As the CEO of a global organization, I have seen firsthand the power of global talent. Vital Strategies, the New York-based public health nonprofit I’ve led for the past two decades, employs nearly 400 people in 16 countries. We have staff from all walks of life, with a wide range of talent and experiences, and more than half of our staff is based outside the United States.

At Vital Strategies, we consider our global diversity to be our strength, and a powerful asset in our mission to reimagine public health for everyone.

Zooming In and Zooming Out

A global talent base is like the versatility of a powerful camera lens: It allows you to zoom out to capture the larger picture of pressing public health issues, and to zoom in when you need a more context-driven local perspective.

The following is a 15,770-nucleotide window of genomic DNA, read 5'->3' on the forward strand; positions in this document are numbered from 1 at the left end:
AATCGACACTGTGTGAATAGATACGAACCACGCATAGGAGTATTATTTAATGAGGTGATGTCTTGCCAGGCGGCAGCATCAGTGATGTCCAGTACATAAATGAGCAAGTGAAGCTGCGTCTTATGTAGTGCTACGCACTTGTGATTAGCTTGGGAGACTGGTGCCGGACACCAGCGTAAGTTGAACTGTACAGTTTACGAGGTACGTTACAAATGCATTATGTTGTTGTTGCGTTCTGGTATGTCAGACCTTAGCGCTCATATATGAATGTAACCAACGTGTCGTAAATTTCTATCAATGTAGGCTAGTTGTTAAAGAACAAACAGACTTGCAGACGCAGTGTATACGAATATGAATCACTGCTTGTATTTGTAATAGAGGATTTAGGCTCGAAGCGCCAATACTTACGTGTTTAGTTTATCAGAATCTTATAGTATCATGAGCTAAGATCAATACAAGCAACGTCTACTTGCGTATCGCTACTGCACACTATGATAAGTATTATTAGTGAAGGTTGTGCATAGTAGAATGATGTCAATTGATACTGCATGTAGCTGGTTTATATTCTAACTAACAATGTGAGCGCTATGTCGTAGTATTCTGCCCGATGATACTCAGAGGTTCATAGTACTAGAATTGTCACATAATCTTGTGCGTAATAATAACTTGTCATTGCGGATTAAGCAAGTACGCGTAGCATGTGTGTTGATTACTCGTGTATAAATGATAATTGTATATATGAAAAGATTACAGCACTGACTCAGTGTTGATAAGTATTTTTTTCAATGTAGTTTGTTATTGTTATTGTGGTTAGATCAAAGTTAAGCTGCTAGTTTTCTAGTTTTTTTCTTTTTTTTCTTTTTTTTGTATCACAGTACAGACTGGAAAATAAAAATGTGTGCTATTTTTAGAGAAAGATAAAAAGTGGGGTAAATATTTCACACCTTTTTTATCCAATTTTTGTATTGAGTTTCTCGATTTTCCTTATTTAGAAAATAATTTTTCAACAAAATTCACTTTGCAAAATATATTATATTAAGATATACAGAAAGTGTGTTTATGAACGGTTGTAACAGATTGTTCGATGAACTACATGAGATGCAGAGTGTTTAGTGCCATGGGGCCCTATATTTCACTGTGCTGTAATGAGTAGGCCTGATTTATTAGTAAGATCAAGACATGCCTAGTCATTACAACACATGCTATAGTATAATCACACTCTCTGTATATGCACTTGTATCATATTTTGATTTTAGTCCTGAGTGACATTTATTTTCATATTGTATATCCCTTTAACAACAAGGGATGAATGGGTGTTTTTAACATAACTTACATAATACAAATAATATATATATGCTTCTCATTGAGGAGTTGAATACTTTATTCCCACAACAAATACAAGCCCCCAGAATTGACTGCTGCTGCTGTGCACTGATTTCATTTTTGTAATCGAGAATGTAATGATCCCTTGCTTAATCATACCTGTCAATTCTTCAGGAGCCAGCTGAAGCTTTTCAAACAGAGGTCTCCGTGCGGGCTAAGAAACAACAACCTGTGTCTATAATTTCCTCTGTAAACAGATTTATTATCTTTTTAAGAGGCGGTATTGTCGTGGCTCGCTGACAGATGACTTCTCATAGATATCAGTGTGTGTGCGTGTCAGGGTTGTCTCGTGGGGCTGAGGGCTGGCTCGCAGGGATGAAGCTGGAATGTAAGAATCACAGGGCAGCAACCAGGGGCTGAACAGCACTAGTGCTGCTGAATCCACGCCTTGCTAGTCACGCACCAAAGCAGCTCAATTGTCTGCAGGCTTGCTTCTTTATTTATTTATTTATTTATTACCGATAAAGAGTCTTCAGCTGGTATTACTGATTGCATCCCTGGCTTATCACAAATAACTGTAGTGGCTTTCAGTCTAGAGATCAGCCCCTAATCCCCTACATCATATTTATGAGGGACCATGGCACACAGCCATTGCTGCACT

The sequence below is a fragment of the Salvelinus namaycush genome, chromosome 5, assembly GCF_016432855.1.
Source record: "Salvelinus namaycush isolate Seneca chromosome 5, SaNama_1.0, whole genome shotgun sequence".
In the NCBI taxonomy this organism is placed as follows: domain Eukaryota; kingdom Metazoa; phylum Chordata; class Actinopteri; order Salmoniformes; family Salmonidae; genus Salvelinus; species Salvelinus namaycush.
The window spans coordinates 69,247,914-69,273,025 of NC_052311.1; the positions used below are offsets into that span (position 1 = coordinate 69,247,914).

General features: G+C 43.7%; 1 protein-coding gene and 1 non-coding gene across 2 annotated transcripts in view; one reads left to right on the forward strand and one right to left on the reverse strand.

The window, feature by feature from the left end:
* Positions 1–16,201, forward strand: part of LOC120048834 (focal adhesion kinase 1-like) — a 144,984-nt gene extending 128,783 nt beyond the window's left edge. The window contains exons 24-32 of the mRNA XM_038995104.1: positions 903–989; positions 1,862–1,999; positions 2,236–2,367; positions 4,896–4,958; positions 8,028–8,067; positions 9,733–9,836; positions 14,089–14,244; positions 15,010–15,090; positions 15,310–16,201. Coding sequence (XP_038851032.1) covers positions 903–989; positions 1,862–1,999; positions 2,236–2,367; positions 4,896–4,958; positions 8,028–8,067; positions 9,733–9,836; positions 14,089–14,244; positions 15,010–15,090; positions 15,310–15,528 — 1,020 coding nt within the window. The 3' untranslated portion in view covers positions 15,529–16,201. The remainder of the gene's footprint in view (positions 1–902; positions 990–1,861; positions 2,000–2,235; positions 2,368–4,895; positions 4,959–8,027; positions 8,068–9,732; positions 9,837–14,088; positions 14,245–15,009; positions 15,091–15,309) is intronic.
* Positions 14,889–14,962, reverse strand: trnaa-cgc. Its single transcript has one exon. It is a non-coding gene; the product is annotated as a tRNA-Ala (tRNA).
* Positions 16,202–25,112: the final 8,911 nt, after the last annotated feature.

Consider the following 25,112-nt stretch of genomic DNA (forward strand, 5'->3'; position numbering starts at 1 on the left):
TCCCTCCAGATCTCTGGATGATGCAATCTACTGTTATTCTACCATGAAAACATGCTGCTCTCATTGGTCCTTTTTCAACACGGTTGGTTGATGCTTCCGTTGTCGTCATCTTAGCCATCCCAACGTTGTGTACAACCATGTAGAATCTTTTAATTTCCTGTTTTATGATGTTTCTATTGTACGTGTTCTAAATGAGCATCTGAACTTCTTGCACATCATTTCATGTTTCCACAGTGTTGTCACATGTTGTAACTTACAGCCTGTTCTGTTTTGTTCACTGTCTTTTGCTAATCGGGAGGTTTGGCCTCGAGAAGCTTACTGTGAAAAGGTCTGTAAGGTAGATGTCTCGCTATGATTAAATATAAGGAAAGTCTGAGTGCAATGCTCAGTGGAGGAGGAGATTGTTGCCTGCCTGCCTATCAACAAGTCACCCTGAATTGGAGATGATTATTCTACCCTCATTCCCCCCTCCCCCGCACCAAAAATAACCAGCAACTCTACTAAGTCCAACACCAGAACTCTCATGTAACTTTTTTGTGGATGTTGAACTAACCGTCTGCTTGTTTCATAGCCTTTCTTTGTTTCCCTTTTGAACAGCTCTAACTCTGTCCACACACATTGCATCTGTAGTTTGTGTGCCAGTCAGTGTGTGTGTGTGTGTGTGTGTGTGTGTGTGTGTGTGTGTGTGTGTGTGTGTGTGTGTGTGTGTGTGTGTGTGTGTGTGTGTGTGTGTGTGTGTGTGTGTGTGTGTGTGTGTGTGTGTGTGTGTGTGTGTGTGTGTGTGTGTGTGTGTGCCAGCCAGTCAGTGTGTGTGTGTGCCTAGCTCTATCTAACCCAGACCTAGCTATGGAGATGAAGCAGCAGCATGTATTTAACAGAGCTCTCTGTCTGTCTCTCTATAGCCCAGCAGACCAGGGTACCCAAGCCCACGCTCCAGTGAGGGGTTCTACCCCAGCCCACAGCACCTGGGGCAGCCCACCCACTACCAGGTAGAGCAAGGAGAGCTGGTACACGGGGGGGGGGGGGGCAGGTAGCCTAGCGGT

The telephoto perspective allows us to identify problems. Yet to address these problems, we need to zoom in, convening experts, civil society and affected communities to explore sustainable solutions that work in the local context. And you need a diverse team to focus on that global-to-local perspective.

The more you embrace global diversity, the broader your talent pool and more innovative your solutions.

Global Talent Base, Global Challenges

Yet managing a global team is not without its challenges. Some of these challenges are practical barriers, such as language, distance, and time zones. With considerate leadership and thoughtful planning, though, these barriers are easy to dismantle—such as by using technology that allows staff to make presentations in their home language.